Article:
Visiting Florence


Visiting Florence Florence is an art lover's paradise. Birthplace of the Renaissance, Firenze today stands as tribute to the days of the Medicis and their trade and economical prowess, as well as their appreciation for the arts. If you're planning a visit to this fabled city allow yourself a bare minimum of three days to explore the main city sites. I spent a month in Florence and feel I barely scratched the city's surface. Don't miss: -Basillica Santa Maria del Fiore (Saint Mary of the Flowers, also simply known as Il Duomo). Admission to the main Cathedral is free. Other attractions at Santa Maria del Fiore: Buy one ticket for 10Euro and it lasts 24 hours. The ticket includes admission to five attractions: The Baptistry, the Campagnille (Bell Tower), Brunalleschi's Dome, Santa Reparata (the crypt inside of the main Cathedral) and the Opera Museum, where the original Gates of Paradise are housed. (NB: The Opera Museum is closed until October 2014 for renovations.) More information here:   Photos: Il duomo and the Ceiling of the Baptistry. -Uffizi Gallery: If you're looking for Renaissance art the Uffizi will be your candy store. Home to more masterpieces than I can begin to list, the Uffizi is not to be missed! Buy tickets online at least two day in advance if you don't want to stand in line, or buy a Florence Card to skip the lines (see below) -Museo Palazzo Vecchio: The name of this place means simply, Museum of the Old Palace. Adjacent to the Uffizzi Gallery this sumptuous palace houses works by Michelangelo and Donatello. It was the seat of the Florentine government for more than 700 years and is a beautiful place to tour. -L'Academia: Current home to the original David Statue. This small museum is well worth a visit. Buy your tickets online at least two days in advance to prevent queuing for hours (I stood in line for 2.5 hours and that was before the line REALLY got long.) If you don't mind paying a bit extra and haven't booked in advance, buy tickets from the clipboard-carrying vendors standing outside of the entrances. You'll pay an extra 10Euro or so, but if you're short on time or patience this is a good option for you as you'll be handed a ticket and be able to directly inside. -Piazza Michelangelo: On the opposite side of the river from Santa Croce Cathedral, atop a hill, just past the city's beautiful rose gardens you'll find Piazza Michelangelo. This Piazza boasts the best view of Florence available. Any time you see a picture of the city of Florence it is shot from this piazza. While you're on this side of the city take a stroll through the rose gardens and visit my favorite church in Florence: Chiesa di San Salvatore a Monte. -Find all three Michelangelo statues, just for fun! … continue reading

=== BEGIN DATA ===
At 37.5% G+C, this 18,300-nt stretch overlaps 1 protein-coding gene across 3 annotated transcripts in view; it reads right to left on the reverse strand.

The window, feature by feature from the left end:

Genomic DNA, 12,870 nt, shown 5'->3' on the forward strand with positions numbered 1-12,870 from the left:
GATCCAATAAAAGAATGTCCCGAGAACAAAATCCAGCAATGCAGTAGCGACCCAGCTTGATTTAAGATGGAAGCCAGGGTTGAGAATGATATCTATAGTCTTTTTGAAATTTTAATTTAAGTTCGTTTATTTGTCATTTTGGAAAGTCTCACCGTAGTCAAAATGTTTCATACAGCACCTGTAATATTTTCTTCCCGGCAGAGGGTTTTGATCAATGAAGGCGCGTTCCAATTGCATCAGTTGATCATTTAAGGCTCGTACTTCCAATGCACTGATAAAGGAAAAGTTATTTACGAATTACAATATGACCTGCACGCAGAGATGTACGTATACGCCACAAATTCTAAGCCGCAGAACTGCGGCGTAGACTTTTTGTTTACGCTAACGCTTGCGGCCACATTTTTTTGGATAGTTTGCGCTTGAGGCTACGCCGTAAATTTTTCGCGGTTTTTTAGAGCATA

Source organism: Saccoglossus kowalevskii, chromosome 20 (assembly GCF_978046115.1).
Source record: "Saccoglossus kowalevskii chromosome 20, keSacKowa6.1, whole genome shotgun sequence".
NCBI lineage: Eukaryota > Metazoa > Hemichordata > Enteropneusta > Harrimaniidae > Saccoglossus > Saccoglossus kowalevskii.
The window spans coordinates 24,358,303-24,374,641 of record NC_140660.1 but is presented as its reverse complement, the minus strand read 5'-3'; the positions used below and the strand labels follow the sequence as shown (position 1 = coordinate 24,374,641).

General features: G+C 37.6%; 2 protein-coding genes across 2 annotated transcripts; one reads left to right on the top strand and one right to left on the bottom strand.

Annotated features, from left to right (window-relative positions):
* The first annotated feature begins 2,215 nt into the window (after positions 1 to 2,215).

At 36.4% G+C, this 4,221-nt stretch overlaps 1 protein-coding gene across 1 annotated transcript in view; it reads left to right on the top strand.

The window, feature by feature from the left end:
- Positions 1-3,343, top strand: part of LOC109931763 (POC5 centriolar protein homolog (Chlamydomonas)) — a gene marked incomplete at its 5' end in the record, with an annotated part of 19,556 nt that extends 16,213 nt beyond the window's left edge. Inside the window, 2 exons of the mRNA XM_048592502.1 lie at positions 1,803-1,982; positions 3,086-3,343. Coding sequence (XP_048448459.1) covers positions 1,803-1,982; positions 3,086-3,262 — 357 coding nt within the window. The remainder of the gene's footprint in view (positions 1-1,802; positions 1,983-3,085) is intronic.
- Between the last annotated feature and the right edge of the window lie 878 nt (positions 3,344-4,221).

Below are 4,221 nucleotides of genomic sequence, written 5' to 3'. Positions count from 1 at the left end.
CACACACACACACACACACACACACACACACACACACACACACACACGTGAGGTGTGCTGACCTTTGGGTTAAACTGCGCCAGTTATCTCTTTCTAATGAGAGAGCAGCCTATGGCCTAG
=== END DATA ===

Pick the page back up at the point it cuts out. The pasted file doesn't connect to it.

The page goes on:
An Errand in Florence


An Errand in Florence While in Verona I began to make inquiries about finding a place to stay for a few nights in Florence. As I combed through Airbnb and TripAdvisor (per usual for me) I felt very strongly that my housing in Florence would be found via a different avenue, but I had no clue what that could be. I was a little bit … continue reading

In Fair Verona


In Fair Verona In the North of Italy, not too far from Venice lies Verona, the fabled setting for Shakespeare's ill-fated lovers, Romeo and Juliet as well as two other Shakespear plays: Taming of the Shrew and Two Gentlemen of Verona. Often overlooked by tourists in favor of the larger, flashier Northern Italian cities (Milan and … continue reading

Villa Borghese


The largest island in Lake Garda is actually a series of islands, both natural and man-made and atop it sits a beautiful Venetian-Neo Gothic Palazzo called Villa Borghese. The "island" has been inhabited since Roman times and it's occupants include Romans, Monks, Napoleon's regime and a slew of private aristocracy. Today the island … continue reading

Delightful Sirmione


Delightful Sirmione Just a forty-minute bus ride from Verona, on a tiny peninsula jutting into Lake Garda lies one of the most perfectly, happily, delightfully situated cities I've ever visited. Guarded by a castle and a moat, to experience this city with it's graceful swans, gently lapping lake waters and happy holiday ambiance is … continue reading

Bergamo Highlights


Bergamo Highlights Just an hour outside of Milan lies one of the area's three airports in a sleepy little city called Bergamo. Bergamo traces its roots back to Roman rule and boomed during Medieval times, when it was one of the most important strategic cities under Venice's rule. Because it was defensible and on the border of the … continue reading